Herald-Leader Editorial

Odds now working against casinos: Proliferation, online options hurt business

August 14, 2014 

The political and legal landscape for expanded gambling in Kentucky remains murky, but the economics of casino-type gambling in the U.S. are clearly much less favorable than when Kentucky first began debating this topic 20 years ago.

Consider:

■ Revel Casino, built in 2003 in Atlantic City at a cost of $2.6 billion, will close next month, as will the Trump Plaza Hotel. The Atlantic Club closed in January and Showboat is due to close at the end of this month.

■ In Connecticut, Foxwoods casino announced in May it was cutting back on its hours to save money. Both Foxwoods and Mohegan Sun casinos have regularly reported slot revenue declines the last three years. In March 2012 the New York Times published a long story under the headline "Foxwoods is Fighting for Its Life."

■ In Mississippi, Missouri and Iowa, revenues have declined and casinos closed. The Delaware legislature passed a $10 million casino bailout in July, the first of three annual installments.

This came a year after the casinos got a "one-time" $8 million bailout last year. In the meantime, Delaware Park cut purses in the middle of the current racing season because of a decline in subsidies from slots — after cutting racing days last year.

■ This week the Times reported on New York state's effort to squeeze revenue out of casinos in a story headlined, "Albany Doubling Down as Casino Boom Fades."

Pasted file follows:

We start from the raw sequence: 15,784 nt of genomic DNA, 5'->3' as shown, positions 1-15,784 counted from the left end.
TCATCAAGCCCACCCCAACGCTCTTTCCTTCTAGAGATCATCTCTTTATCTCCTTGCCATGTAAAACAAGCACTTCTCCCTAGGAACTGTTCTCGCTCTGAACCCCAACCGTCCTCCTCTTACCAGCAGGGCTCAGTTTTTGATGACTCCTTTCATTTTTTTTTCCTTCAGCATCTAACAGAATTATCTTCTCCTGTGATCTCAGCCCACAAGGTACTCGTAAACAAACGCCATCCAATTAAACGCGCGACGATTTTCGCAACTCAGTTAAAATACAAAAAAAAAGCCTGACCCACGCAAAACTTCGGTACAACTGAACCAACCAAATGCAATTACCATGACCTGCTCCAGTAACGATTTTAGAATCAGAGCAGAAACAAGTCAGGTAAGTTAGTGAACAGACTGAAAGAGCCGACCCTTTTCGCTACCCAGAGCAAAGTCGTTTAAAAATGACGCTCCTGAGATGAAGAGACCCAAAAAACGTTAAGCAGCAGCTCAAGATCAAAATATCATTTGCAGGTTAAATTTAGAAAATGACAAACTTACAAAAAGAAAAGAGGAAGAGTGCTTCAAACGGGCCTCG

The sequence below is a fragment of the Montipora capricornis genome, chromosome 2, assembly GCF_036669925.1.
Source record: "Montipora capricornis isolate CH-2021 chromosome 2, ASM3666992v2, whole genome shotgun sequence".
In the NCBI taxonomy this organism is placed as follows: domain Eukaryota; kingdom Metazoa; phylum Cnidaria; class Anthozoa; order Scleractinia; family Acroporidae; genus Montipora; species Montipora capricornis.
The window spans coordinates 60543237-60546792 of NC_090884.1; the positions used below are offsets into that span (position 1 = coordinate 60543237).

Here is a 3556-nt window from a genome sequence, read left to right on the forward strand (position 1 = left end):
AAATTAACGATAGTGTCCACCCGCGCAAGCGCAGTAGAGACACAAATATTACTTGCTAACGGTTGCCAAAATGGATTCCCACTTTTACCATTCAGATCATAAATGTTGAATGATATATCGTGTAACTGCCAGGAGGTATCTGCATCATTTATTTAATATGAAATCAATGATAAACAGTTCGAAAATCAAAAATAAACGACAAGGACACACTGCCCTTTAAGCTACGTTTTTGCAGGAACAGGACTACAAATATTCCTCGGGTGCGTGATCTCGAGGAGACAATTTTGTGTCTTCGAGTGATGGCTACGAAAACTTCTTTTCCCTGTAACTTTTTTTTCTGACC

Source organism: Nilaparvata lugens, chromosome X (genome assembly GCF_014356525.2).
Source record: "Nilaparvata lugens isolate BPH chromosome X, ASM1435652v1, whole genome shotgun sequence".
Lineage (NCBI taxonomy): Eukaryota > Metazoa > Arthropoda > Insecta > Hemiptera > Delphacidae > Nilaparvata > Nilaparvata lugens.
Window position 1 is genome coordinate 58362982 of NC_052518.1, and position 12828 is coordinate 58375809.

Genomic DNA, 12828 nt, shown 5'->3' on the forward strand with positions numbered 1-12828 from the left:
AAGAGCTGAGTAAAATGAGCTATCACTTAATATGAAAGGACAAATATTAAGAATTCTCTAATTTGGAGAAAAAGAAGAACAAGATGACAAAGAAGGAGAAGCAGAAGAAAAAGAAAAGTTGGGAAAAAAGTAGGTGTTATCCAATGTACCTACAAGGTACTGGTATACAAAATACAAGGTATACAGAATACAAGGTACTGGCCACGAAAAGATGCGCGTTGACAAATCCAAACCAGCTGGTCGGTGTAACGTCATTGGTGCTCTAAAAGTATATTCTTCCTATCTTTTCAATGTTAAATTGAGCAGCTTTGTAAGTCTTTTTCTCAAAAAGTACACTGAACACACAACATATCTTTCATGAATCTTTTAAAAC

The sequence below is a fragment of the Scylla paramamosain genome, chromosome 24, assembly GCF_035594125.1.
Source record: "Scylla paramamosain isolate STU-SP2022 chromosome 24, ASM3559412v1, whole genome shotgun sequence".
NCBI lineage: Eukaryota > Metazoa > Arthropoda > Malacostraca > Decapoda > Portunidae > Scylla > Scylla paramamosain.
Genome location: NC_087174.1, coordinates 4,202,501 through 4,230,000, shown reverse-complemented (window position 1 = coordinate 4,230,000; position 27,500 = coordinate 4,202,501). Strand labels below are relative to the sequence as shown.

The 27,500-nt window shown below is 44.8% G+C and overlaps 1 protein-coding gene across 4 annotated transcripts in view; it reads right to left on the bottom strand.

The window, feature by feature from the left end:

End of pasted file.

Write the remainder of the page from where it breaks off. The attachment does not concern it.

A word that pops up regularly in news articles and financial analyst reports on casino gambling — essentially slot machines — is "cannabalize."

New casinos make money because they are sucking revenue from competitors.

There are enough casinos to serve the people who want to gamble, Fitch Ratings explained in a report last month.

"Results could be lackluster, even if more states allow casinos, as is the case in Ohio, which we estimate cannibalized roughly one-third of its revenues from surrounding states."

The report notes that larger, longer-term trends also trouble the industry.

Unemployment and underemployment mean there's less money for gambling. Retirees, "a critical core of the existing gambler base," according to Fitch, face poor returns on savings because of low interest rates. And younger people just aren't into slots that much, preferring casino-type games on mobile devices.

In Kentucky, tracks have made an end-run around the political stalemate with instant racing, which uses machines very much like slots, with wins determined by the outcome of unidentified past races.

Although there's an unresolved battle in the courts about the legality of these machines, the Kentucky Racing Commission has allowed tracks to move ahead with them. Currently, Ellis Park in Henderson and Kentucky Downs in Franklin have instant racing.

Keeneland and The Red Mile both announced plans to build instant racing facilities earlier this year. Neither has moved forward with construction, and Keeneland said recently that its project is on hold because the demands of hosting its first-ever Breeders' Cup in the fall of 2015 are taking priority.

The most compelling argument for expanded gambling in Kentucky has been that it's the only way to recapture Kentucky money spent at casinos in neighboring states.

That may be true, but recent history nationally suggests that becoming a cannibal yourself may not yield great results even if there's a cannibal living next door.

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